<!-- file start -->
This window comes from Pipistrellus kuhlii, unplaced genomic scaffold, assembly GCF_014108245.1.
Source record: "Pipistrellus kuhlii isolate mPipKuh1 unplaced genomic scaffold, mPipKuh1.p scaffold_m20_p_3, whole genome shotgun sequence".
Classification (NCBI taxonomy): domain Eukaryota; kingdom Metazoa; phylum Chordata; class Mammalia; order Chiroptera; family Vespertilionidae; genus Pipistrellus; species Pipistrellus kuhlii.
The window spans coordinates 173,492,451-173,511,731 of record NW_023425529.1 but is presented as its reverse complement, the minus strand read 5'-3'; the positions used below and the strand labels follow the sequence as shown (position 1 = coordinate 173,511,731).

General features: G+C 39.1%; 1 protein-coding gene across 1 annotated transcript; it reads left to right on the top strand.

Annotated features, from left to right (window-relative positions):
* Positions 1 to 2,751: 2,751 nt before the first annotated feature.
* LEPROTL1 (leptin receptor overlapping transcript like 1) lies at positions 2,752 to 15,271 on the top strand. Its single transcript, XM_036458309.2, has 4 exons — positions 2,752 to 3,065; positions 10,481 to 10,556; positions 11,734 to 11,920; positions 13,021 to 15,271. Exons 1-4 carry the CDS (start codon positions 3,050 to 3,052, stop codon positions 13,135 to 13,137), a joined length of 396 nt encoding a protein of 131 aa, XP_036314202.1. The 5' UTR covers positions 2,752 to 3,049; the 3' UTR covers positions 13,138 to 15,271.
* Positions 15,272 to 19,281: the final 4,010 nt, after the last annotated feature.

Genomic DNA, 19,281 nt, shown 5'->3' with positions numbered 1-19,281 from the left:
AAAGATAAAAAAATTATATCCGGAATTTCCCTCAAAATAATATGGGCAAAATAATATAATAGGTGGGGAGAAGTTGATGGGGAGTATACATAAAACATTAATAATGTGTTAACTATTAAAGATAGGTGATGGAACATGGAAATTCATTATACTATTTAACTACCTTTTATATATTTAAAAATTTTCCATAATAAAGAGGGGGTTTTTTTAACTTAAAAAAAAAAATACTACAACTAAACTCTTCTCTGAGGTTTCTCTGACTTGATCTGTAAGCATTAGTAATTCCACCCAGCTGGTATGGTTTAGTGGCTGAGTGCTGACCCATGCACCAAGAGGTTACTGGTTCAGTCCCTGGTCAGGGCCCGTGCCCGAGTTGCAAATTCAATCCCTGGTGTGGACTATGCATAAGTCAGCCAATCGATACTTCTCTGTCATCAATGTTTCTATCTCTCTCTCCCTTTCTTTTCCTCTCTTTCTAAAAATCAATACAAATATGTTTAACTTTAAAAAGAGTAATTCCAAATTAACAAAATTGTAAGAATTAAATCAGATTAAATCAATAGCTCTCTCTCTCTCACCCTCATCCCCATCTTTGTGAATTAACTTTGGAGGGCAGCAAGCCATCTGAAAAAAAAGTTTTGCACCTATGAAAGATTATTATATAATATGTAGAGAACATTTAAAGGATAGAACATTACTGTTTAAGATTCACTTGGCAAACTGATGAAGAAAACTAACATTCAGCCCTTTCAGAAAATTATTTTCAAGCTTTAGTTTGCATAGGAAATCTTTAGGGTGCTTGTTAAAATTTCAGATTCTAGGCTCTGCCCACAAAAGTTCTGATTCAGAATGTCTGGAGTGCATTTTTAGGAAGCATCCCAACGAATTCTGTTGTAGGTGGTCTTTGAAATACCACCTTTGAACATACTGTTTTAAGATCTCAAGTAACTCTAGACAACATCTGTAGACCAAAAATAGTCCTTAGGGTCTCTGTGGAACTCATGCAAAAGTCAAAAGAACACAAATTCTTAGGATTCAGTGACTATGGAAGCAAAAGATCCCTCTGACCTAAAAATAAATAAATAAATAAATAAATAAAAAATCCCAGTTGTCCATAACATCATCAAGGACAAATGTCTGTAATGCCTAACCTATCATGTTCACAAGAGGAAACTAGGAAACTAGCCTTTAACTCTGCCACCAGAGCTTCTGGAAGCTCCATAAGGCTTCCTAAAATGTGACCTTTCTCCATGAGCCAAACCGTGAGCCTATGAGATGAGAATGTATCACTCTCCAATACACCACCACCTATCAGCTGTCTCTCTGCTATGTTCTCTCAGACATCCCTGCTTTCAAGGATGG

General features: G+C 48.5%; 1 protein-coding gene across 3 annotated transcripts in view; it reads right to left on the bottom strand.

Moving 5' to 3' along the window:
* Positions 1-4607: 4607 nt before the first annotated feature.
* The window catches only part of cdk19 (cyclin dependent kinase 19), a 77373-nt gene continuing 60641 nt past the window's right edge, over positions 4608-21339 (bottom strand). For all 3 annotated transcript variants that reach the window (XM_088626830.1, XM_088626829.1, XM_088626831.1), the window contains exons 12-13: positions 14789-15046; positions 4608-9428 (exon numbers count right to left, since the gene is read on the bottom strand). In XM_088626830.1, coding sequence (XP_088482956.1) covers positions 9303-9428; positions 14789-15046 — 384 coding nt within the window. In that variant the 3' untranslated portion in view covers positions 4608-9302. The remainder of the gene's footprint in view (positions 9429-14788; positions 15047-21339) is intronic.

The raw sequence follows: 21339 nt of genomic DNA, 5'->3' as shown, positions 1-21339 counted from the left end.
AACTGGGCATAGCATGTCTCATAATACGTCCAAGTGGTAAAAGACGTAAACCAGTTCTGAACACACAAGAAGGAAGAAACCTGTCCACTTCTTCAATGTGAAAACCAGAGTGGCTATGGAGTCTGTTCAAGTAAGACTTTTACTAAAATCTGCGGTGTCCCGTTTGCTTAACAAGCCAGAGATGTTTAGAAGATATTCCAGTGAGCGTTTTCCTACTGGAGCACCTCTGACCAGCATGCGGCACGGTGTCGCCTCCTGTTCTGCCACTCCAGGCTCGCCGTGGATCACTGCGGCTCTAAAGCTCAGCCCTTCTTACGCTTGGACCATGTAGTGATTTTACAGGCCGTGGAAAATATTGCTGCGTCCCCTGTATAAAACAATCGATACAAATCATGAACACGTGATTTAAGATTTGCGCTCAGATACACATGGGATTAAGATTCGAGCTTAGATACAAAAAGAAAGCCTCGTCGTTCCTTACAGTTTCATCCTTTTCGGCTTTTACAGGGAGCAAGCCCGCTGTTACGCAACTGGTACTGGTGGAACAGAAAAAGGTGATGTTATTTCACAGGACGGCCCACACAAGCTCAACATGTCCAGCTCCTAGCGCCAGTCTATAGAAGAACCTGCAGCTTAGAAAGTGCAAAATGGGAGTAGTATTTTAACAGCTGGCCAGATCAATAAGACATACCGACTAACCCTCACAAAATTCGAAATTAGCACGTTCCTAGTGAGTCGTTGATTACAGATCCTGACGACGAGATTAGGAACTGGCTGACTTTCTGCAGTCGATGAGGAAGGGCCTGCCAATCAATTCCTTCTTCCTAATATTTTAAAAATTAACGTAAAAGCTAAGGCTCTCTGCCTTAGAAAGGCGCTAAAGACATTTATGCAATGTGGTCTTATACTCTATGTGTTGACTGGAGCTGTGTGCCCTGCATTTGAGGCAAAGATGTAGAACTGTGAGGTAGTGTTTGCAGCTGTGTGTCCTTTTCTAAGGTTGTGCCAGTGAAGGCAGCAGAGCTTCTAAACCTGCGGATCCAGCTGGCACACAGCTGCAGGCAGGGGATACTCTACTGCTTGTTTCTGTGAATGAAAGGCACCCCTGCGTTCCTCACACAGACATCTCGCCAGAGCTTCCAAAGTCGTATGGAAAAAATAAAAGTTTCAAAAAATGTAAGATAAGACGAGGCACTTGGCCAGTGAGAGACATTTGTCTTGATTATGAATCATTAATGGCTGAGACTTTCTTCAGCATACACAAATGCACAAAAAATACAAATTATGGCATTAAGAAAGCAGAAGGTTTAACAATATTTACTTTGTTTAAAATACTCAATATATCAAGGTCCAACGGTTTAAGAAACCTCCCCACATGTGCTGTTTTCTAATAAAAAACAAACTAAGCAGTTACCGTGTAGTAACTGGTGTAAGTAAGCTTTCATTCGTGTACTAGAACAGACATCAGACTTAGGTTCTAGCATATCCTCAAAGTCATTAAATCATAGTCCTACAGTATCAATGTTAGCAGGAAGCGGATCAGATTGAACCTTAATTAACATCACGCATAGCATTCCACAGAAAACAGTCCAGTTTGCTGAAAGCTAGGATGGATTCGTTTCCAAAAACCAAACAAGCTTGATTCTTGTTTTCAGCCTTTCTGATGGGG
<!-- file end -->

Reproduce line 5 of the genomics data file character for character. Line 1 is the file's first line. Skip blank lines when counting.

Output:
General features: G+C 39.1%; 1 protein-coding gene across 1 annotated transcript; it reads left to right on the top strand.